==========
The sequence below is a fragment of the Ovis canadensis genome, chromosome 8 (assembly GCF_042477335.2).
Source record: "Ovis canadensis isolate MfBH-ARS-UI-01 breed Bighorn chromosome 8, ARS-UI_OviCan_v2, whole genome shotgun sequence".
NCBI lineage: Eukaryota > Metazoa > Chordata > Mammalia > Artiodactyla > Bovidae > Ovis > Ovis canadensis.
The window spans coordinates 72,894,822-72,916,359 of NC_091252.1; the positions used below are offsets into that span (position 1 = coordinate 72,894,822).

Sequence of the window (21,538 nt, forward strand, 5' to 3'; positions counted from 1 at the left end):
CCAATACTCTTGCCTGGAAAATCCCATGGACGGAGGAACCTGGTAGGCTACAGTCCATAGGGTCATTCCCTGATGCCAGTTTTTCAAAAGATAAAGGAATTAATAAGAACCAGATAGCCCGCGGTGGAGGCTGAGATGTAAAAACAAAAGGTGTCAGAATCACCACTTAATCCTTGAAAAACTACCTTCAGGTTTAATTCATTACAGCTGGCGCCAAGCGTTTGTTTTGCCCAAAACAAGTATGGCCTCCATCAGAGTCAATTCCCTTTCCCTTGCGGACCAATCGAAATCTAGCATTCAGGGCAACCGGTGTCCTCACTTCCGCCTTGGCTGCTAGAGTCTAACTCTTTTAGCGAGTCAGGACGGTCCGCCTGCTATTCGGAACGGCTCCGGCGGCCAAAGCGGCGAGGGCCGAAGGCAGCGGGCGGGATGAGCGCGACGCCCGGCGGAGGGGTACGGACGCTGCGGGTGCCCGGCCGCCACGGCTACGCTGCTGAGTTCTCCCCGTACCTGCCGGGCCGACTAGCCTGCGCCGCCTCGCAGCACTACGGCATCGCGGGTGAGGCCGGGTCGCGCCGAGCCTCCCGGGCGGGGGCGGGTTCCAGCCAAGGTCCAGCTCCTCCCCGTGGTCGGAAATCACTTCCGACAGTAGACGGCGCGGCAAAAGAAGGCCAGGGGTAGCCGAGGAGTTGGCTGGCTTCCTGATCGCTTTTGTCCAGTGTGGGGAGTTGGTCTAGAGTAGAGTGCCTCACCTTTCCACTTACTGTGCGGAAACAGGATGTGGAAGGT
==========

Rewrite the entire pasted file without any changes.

The sequence below is a fragment of the Ovis canadensis genome, chromosome 8 (assembly GCF_042477335.2).
Source record: "Ovis canadensis isolate MfBH-ARS-UI-01 breed Bighorn chromosome 8, ARS-UI_OviCan_v2, whole genome shotgun sequence".
NCBI lineage: Eukaryota > Metazoa > Chordata > Mammalia > Artiodactyla > Bovidae > Ovis > Ovis canadensis.
The window spans coordinates 72,894,822-72,916,359 of NC_091252.1; the positions used below are offsets into that span (position 1 = coordinate 72,894,822).

Sequence of the window (21,538 nt, forward strand, 5' to 3'; positions counted from 1 at the left end):
CCAATACTCTTGCCTGGAAAATCCCATGGACGGAGGAACCTGGTAGGCTACAGTCCATAGGGTCATTCCCTGATGCCAGTTTTTCAAAAGATAAAGGAATTAATAAGAACCAGATAGCCCGCGGTGGAGGCTGAGATGTAAAAACAAAAGGTGTCAGAATCACCACTTAATCCTTGAAAAACTACCTTCAGGTTTAATTCATTACAGCTGGCGCCAAGCGTTTGTTTTGCCCAAAACAAGTATGGCCTCCATCAGAGTCAATTCCCTTTCCCTTGCGGACCAATCGAAATCTAGCATTCAGGGCAACCGGTGTCCTCACTTCCGCCTTGGCTGCTAGAGTCTAACTCTTTTAGCGAGTCAGGACGGTCCGCCTGCTATTCGGAACGGCTCCGGCGGCCAAAGCGGCGAGGGCCGAAGGCAGCGGGCGGGATGAGCGCGACGCCCGGCGGAGGGGTACGGACGCTGCGGGTGCCCGGCCGCCACGGCTACGCTGCTGAGTTCTCCCCGTACCTGCCGGGCCGACTAGCCTGCGCCGCCTCGCAGCACTACGGCATCGCGGGTGAGGCCGGGTCGCGCCGAGCCTCCCGGGCGGGGGCGGGTTCCAGCCAAGGTCCAGCTCCTCCCCGTGGTCGGAAATCACTTCCGACAGTAGACGGCGCGGCAAAAGAAGGCCAGGGGTAGCCGAGGAGTTGGCTGGCTTCCTGATCGCTTTTGTCCAGTGTGGGGAGTTGGTCTAGAGTAGAGTGCCTCACCTTTCCACTTACTGTGCGGAAACAGGATGTGGAAGGT